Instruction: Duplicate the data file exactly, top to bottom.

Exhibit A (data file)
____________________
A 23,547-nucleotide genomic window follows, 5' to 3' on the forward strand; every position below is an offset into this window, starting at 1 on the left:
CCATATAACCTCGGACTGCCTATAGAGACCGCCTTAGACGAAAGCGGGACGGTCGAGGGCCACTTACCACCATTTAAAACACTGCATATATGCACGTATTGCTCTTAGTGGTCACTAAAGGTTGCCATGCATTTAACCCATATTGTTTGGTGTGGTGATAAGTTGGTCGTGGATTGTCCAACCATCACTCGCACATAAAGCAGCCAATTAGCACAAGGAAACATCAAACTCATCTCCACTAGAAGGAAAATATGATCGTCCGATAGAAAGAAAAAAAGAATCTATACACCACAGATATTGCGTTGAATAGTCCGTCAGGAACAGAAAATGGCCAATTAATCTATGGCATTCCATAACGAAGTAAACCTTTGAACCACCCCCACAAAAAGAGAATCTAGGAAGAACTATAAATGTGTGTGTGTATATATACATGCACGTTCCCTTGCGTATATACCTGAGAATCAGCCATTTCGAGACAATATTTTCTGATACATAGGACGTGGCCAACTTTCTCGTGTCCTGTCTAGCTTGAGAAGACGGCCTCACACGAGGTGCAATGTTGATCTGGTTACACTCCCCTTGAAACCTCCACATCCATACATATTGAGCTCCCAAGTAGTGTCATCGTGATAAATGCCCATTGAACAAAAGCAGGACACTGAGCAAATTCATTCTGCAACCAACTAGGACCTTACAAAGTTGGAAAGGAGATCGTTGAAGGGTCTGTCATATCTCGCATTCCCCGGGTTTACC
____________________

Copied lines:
A 23,547-nucleotide genomic window follows, 5' to 3' on the forward strand; every position below is an offset into this window, starting at 1 on the left:
CCATATAACCTCGGACTGCCTATAGAGACCGCCTTAGACGAAAGCGGGACGGTCGAGGGCCACTTACCACCATTTAAAACACTGCATATATGCACGTATTGCTCTTAGTGGTCACTAAAGGTTGCCATGCATTTAACCCATATTGTTTGGTGTGGTGATAAGTTGGTCGTGGATTGTCCAACCATCACTCGCACATAAAGCAGCCAATTAGCACAAGGAAACATCAAACTCATCTCCACTAGAAGGAAAATATGATCGTCCGATAGAAAGAAAAAAAGAATCTATACACCACAGATATTGCGTTGAATAGTCCGTCAGGAACAGAAAATGGCCAATTAATCTATGGCATTCCATAACGAAGTAAACCTTTGAACCACCCCCACAAAAAGAGAATCTAGGAAGAACTATAAATGTGTGTGTGTATATATACATGCACGTTCCCTTGCGTATATACCTGAGAATCAGCCATTTCGAGACAATATTTTCTGATACATAGGACGTGGCCAACTTTCTCGTGTCCTGTCTAGCTTGAGAAGACGGCCTCACACGAGGTGCAATGTTGATCTGGTTACACTCCCCTTGAAACCTCCACATCCATACATATTGAGCTCCCAAGTAGTGTCATCGTGATAAATGCCCATTGAACAAAAGCAGGACACTGAGCAAATTCATTCTGCAACCAACTAGGACCTTACAAAGTTGGAAAGGAGATCGTTGAAGGGTCTGTCATATCTCGCATTCCCCGGGTTTACC